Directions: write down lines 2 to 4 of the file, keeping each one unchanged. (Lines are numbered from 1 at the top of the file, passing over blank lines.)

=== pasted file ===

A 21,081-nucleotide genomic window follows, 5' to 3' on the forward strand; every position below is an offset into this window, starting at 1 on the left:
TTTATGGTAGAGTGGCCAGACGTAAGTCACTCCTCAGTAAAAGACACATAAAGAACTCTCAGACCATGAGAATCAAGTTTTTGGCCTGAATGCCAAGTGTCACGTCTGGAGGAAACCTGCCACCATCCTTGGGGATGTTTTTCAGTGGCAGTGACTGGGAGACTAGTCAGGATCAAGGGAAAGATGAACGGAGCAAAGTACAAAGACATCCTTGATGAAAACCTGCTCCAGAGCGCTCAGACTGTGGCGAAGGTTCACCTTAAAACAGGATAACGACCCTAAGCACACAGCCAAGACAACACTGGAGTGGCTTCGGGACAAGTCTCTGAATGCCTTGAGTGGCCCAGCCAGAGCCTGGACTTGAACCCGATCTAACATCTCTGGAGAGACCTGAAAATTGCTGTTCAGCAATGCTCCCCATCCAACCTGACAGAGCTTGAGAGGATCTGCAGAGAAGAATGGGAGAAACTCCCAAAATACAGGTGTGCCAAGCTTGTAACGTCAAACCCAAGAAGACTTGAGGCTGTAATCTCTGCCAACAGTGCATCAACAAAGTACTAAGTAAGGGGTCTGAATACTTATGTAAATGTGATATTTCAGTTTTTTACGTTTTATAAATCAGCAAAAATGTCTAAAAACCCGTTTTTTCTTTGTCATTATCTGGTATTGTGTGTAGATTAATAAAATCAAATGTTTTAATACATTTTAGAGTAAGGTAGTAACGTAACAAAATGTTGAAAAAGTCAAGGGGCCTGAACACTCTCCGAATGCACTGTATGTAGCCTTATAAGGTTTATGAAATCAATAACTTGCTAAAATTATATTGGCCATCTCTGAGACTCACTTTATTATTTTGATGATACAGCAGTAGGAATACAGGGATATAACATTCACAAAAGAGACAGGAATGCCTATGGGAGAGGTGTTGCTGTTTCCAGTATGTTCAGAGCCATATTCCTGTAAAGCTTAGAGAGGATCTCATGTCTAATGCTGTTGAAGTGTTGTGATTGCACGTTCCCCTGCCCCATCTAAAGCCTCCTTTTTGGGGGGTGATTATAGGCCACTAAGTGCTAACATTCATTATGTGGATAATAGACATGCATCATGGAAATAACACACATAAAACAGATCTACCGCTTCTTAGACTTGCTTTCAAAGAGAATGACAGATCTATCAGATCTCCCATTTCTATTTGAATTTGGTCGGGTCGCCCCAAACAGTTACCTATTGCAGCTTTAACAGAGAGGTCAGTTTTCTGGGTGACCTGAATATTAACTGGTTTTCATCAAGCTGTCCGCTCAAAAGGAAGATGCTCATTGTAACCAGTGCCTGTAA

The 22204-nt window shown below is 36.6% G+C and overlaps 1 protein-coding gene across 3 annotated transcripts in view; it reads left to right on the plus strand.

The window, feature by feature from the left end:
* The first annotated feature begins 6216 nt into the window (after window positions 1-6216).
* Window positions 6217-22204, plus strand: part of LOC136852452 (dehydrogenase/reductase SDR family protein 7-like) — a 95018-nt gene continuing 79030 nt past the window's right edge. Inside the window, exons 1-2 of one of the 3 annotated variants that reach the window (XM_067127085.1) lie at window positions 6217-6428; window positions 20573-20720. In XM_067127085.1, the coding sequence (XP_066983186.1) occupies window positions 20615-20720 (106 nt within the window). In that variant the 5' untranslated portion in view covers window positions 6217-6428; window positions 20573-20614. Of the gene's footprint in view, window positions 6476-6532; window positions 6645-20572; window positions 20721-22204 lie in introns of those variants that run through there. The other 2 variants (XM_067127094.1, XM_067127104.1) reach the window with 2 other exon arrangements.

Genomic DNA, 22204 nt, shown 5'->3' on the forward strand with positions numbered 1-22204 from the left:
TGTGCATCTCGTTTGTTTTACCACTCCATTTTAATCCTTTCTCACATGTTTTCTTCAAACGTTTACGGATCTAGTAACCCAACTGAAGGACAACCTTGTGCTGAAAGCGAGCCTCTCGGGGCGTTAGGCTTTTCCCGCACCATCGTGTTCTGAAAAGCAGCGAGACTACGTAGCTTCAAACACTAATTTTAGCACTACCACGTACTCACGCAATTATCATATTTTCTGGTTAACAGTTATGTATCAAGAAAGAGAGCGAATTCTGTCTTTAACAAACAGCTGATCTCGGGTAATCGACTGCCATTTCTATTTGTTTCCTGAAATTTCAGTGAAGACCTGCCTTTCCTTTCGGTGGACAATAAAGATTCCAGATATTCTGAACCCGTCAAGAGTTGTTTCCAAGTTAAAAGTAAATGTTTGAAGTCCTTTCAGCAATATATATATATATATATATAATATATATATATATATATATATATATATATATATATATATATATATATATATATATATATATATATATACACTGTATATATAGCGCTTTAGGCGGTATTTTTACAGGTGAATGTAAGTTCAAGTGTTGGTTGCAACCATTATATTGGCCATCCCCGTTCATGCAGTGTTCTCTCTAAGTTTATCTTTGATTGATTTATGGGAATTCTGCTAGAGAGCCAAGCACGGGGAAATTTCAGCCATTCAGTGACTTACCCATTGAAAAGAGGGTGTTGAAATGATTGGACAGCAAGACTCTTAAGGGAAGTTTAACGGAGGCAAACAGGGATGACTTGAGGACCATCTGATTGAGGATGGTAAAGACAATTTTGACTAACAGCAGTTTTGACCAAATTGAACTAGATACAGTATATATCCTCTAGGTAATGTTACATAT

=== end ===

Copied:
TTTATGGTAGAGTGGCCAGACGTAAGTCACTCCTCAGTAAAAGACACATAAAGAACTCTCAGACCATGAGAATCAAGTTTTTGGCCTGAATGCCAAGTGTCACGTCTGGAGGAAACCTGCCACCATCCTTGGGGATGTTTTTCAGTGGCAGTGACTGGGAGACTAGTCAGGATCAAGGGAAAGATGAACGGAGCAAAGTACAAAGACATCCTTGATGAAAACCTGCTCCAGAGCGCTCAGACTGTGGCGAAGGTTCACCTTAAAACAGGATAACGACCCTAAGCACACAGCCAAGACAACACTGGAGTGGCTTCGGGACAAGTCTCTGAATGCCTTGAGTGGCCCAGCCAGAGCCTGGACTTGAACCCGATCTAACATCTCTGGAGAGACCTGAAAATTGCTGTTCAGCAATGCTCCCCATCCAACCTGACAGAGCTTGAGAGGATCTGCAGAGAAGAATGGGAGAAACTCCCAAAATACAGGTGTGCCAAGCTTGTAACGTCAAACCCAAGAAGACTTGAGGCTGTAATCTCTGCCAACAGTGCATCAACAAAGTACTAAGTAAGGGGTCTGAATACTTATGTAAATGTGATATTTCAGTTTTTTACGTTTTATAAATCAGCAAAAATGTCTAAAAACCCGTTTTTTCTTTGTCATTATCTGGTATTGTGTGTAGATTAATAAAATCAAATGTTTTAATACATTTTAGAGTAAGGTAGTAACGTAACAAAATGTTGAAAAAGTCAAGGGGCCTGAACACTCTCCGAATGCACTGTATGTAGCCTTATAAGGTTTATGAAATCAATAACTTGCTAAAATTATATTGGCCATCTCTGAGACTCACTTTATTATTTTGATGATACAGCAGTAGGAATACAGGGATATAACATTCACAAAAGAGACAGGAATGCCTATGGGAGAGGTGTTGCTGTTTCCAGTATGTTCAGAGCCATATTCCTGTAAAGCTTAGAGAGGATCTCATGTCTAATGCTGTTGAAGTGTTGTGATTGCACGTTCCCCTGCCCCATCTAAAGCCTCCTTTTTGGGGGGTGATTATAGGCCACTAAGTGCTAACATTCATTATGTGGATAATAGACATGCATCATGGAAATAACACACATAAAACAGATCTACCGCTTCTTAGACTTGCTTTCAAAGAGAATGACAGATCTATCAGATCTCCCATTTCTATTTGAATTTGGTCGGGTCGCCCCAAACAGTTACCTATTGCAGCTTTAACAGAGAGGTCAGTTTTCTGGGTGACCTGAATATTAACTGGTTTTCATCAAGCTGTCCGCTCAAAAGGAAGATGCTCATTGTAACCAGTGCCTGTAA

The 22204-nt window shown below is 36.6% G+C and overlaps 1 protein-coding gene across 3 annotated transcripts in view; it reads left to right on the plus strand.

The window, feature by feature from the left end: